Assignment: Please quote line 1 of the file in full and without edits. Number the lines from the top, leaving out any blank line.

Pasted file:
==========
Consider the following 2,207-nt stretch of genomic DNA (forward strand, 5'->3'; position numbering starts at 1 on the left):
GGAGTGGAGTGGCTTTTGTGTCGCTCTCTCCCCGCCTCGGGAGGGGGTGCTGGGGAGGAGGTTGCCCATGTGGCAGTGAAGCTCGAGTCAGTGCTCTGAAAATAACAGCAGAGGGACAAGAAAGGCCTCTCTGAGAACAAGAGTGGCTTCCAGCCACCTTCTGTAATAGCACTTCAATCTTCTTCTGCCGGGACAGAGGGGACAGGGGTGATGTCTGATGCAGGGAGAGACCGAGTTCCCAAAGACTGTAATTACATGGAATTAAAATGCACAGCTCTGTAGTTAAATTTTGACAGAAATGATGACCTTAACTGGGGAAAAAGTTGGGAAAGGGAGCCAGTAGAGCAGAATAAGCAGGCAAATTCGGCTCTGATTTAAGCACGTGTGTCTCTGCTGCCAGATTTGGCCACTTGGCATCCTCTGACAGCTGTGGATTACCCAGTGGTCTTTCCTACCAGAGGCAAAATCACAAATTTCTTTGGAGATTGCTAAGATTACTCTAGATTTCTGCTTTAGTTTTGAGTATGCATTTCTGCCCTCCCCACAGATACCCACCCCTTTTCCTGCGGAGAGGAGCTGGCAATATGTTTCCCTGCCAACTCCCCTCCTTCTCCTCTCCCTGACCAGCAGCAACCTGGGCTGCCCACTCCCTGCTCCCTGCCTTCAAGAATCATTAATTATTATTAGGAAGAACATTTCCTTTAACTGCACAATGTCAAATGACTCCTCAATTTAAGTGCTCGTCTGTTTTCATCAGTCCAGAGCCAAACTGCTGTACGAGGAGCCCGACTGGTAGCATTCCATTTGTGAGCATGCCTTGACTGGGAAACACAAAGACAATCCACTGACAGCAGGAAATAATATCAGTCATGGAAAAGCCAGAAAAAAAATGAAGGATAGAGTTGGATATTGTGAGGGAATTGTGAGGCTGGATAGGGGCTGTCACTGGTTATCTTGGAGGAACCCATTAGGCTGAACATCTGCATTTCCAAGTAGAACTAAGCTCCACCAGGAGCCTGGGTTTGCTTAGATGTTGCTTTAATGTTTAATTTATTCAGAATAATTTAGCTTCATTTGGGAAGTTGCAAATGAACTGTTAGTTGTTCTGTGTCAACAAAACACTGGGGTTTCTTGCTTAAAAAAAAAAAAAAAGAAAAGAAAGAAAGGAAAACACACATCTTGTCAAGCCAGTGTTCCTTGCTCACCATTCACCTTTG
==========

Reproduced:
Consider the following 2,207-nt stretch of genomic DNA (forward strand, 5'->3'; position numbering starts at 1 on the left):